The program methodology is a continuous process throughout the year. The first step "Segment Preparation" establishes the training segments, digitizes the perimeters, and distributes software and data to the field offices, this goes from February to late May. Segment digitizing begins during the JAS and continues until all fields and all segments are completely digitized, this may run thru July or even until mid-October in some states depending on human resource availability. Segment cleanup analyzes the newly digitized segments with the new acquired imagery. Fields that are bad either by digitizing or cover type are corrected or removed from training. Scene processing fits each segment onto a scene by shifting, and cloud-influenced segments are removed. The cluster/classification process runs in concert with the scene processing steps, as segments are shifted they can be clustered. This process is iterative, and can run into December. Estimation can be performed once a scene is finished classification, and the user is satisfied with the outputs. Estimation can begin as early as late October and run into late January/February. The mosaic process runs once estimation is completed. It is also iterative and can go from late December to March. The mosaic for a particular state is released once the county estimates are officially released for that state.
Scene selection begins in early summer, and could run into the late fall depending on image availability. The Cropland Data Layer program primarily uses the Landsat platform for acreage estimation. However, other platforms such as Spot and the Indian IRS platforms are used to fill "data acquisition" holes within a state. A spring and summer date of observation is preferred for maximum crop cover separation for multi-temporal analysis of summer crops. If only one date of observation is available (unitemporal), a mid summer date is preferred. If only an early spring date March-May or a fall date September-October is available (unitemporal) during the growing season, then it is best to not use that scene or analysis district for estimation, as bare soil in the spring and fully senesced crops in the fall will provide erroneous results.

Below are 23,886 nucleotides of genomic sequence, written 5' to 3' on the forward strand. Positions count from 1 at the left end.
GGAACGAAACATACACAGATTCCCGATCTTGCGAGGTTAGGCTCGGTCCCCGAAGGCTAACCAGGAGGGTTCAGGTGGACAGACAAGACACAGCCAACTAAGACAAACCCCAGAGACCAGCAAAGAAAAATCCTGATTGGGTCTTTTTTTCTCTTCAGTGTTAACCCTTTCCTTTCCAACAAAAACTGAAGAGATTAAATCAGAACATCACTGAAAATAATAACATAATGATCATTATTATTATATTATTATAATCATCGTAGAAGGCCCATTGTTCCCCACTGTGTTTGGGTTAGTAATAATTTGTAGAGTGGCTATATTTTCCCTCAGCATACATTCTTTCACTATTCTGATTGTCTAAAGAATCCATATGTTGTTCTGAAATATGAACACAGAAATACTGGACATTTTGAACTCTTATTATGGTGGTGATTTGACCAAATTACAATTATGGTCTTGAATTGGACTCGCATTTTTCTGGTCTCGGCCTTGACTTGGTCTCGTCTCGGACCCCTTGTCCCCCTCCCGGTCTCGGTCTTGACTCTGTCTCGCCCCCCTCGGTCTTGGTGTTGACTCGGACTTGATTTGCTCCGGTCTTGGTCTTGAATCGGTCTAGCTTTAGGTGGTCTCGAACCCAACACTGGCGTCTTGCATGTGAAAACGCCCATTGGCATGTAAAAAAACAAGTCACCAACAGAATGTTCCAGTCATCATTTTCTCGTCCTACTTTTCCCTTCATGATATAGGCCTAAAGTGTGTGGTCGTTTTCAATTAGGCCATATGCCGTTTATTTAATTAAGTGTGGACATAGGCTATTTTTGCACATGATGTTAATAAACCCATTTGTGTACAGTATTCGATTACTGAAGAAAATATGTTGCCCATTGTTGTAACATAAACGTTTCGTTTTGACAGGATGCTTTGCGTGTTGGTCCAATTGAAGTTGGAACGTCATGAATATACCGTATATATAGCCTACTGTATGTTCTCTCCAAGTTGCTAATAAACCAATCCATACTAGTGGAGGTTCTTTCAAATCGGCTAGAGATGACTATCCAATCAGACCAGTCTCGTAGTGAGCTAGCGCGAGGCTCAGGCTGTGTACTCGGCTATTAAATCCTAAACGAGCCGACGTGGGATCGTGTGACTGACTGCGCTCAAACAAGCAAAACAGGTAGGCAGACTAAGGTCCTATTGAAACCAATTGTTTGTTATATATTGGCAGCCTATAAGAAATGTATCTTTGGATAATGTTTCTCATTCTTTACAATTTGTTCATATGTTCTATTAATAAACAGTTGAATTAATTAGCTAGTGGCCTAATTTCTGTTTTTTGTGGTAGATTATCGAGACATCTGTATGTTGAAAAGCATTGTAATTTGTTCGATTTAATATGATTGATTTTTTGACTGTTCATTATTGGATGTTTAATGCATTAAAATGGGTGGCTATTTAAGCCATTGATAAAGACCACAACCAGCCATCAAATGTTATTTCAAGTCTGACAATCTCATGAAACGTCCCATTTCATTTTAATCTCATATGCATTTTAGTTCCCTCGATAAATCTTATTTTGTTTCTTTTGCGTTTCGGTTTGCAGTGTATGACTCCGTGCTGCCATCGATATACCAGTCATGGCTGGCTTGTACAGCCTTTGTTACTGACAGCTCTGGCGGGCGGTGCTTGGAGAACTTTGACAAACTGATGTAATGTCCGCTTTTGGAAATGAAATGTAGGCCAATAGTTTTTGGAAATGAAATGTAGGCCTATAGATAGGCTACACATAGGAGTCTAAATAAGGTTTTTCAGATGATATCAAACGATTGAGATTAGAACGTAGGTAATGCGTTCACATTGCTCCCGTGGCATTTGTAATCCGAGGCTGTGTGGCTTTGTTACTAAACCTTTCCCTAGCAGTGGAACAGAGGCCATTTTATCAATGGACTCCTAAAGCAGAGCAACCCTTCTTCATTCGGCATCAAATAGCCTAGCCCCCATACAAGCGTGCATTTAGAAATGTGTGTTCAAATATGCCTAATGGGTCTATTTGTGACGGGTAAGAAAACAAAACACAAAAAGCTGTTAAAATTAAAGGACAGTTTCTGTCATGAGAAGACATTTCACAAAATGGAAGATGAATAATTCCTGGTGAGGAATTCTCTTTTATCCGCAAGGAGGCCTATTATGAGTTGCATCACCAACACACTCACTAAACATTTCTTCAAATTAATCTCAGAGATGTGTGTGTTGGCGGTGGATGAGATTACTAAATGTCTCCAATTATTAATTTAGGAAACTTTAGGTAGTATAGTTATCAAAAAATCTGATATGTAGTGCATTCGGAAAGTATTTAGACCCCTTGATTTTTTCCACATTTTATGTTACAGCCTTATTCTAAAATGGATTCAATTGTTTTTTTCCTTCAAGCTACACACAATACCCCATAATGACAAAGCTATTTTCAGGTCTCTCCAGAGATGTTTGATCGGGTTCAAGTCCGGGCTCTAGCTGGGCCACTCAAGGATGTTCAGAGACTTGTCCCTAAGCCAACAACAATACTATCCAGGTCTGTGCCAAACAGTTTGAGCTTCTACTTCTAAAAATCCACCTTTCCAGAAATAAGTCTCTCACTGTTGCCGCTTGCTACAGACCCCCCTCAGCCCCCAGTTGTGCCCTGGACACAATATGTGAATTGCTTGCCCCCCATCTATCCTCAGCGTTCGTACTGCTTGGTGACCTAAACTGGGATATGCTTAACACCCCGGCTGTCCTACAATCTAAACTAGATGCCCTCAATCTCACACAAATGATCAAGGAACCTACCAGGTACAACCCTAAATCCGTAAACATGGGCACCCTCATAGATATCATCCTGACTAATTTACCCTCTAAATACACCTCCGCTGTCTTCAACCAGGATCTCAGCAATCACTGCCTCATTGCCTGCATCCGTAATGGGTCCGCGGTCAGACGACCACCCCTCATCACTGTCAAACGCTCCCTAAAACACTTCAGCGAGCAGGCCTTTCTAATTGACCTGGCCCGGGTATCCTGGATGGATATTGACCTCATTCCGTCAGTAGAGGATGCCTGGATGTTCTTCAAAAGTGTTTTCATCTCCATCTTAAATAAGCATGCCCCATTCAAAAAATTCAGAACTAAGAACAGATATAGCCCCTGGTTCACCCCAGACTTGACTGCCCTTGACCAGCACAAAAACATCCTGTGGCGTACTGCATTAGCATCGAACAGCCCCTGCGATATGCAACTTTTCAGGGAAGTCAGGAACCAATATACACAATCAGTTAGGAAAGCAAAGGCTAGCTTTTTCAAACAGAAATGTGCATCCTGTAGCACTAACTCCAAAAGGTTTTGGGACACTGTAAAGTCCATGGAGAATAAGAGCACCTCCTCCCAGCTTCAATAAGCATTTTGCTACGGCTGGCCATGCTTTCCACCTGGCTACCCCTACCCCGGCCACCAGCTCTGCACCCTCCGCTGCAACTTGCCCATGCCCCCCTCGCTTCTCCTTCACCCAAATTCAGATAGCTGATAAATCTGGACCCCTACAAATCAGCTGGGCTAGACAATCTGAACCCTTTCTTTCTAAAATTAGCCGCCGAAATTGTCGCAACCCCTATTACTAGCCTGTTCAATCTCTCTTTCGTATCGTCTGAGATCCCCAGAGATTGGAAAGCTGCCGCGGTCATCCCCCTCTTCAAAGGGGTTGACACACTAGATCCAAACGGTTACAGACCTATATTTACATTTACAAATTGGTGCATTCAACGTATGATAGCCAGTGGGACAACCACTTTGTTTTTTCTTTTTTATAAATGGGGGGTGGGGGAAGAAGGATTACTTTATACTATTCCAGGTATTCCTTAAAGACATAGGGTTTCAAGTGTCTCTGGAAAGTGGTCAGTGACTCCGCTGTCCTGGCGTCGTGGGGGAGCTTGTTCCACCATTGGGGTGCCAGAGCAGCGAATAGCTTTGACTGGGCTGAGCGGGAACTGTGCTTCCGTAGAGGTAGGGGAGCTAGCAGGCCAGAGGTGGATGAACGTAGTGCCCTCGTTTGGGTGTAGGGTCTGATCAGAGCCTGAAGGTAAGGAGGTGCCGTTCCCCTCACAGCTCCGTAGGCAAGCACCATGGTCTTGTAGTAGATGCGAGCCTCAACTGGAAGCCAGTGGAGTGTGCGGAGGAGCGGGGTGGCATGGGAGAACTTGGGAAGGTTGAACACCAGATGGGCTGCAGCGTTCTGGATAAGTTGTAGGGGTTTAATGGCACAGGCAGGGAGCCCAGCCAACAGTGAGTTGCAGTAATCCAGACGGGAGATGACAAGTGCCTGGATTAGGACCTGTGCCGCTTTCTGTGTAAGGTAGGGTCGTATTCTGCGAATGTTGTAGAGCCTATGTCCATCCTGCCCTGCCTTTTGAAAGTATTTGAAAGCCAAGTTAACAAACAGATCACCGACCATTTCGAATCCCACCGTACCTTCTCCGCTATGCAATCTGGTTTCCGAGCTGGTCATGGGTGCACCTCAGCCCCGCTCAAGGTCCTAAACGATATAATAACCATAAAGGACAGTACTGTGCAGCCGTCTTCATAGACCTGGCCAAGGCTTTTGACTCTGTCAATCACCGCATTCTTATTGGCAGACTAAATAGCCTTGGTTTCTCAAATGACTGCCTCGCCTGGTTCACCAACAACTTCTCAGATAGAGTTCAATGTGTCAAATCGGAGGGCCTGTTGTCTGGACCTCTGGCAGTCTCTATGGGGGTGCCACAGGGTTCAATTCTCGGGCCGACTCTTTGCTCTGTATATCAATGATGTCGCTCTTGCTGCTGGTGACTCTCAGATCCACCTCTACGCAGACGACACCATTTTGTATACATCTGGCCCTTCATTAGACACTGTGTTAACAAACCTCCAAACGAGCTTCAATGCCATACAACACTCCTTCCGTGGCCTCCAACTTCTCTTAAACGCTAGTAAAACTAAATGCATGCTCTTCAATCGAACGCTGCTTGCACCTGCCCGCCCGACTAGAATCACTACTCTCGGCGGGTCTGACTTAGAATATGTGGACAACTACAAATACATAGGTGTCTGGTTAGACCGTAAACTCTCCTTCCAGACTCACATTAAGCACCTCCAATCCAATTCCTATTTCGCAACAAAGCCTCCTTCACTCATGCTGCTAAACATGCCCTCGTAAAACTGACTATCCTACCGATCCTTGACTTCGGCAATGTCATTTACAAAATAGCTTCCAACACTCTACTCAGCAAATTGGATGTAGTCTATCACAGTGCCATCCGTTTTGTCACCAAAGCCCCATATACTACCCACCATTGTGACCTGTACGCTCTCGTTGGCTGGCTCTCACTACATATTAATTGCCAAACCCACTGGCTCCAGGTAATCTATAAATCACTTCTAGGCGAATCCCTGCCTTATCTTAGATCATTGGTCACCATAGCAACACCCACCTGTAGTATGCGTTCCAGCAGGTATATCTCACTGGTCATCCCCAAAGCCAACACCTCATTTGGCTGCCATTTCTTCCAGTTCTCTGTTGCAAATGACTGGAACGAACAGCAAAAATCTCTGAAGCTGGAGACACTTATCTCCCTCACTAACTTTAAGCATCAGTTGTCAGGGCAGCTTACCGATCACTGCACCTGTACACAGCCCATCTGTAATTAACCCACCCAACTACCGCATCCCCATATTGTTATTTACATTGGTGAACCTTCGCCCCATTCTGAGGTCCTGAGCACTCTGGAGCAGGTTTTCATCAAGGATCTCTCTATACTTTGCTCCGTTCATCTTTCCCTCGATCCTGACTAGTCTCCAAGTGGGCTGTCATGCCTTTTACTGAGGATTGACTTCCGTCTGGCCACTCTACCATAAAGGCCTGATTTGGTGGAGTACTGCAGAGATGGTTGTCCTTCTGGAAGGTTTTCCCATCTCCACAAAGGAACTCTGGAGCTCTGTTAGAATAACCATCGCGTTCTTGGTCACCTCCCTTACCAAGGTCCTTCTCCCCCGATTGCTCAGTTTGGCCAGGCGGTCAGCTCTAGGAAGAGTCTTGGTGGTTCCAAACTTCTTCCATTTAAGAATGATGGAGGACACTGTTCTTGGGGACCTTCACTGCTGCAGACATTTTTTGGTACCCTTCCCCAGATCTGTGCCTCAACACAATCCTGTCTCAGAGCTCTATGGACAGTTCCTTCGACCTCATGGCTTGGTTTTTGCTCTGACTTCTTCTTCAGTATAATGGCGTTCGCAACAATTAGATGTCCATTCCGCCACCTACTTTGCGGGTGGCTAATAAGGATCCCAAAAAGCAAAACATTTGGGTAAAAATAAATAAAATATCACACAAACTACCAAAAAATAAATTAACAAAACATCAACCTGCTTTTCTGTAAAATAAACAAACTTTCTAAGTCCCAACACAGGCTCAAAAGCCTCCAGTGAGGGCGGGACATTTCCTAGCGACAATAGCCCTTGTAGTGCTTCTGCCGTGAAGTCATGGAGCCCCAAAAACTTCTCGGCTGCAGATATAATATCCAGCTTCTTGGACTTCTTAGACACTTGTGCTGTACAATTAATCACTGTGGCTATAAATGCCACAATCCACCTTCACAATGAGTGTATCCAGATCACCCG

The clustering/classification is an iterative process, as fields get misclassified, they can be fixed or marked as bad for training and reprocessed. Known pixels are separated by cover type and clustered, within cover type using a modified ISODATA clustering algorithm, as it allows for merging and splitting of clusters. Modified implies that the output clusters are not labeled (other than as coming from the input cover type) as they can be reassigned later if desired. Clustering is done separately for each cover type (or specified combination of cover types, such as all small grains). The clustered cover types are then assembled together into one signature file, where entire scenes are classified using the maximum likelihood algorithm. Clustering is based on the LARSYS (Purdue University) ISODATA algorithm. It performs an iterative process to divide pixels into groups based on minimum variance. The pairs of clusters in close proximity (based on Swain-Fu distance) are merged. High variance clusters can be split into two clusters (variance of first principal component is used as a measure). The output of any clustering program is a statistics file that stores mean vectors and covariance matrices of final set of clusters.